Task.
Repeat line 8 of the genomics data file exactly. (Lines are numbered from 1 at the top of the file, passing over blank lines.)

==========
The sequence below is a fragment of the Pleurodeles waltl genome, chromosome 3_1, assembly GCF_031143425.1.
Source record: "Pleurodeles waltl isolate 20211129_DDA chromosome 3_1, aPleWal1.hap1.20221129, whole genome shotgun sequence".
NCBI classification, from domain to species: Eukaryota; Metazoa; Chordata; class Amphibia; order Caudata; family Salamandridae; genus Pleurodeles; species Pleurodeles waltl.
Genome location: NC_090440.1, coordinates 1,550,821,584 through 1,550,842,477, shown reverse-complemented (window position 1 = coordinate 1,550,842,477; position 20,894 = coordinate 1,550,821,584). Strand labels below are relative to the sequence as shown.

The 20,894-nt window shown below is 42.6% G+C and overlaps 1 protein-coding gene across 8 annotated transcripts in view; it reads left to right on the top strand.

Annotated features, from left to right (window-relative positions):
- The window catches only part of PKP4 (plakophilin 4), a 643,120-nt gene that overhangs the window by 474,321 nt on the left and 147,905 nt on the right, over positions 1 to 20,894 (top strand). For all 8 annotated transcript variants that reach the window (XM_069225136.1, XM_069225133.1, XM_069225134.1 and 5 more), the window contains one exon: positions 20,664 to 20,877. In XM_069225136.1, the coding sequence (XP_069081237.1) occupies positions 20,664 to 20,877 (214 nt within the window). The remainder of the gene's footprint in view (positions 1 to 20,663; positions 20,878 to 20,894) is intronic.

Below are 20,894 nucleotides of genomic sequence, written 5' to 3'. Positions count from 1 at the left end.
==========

Below are 20,894 nucleotides of genomic sequence, written 5' to 3'. Positions count from 1 at the left end.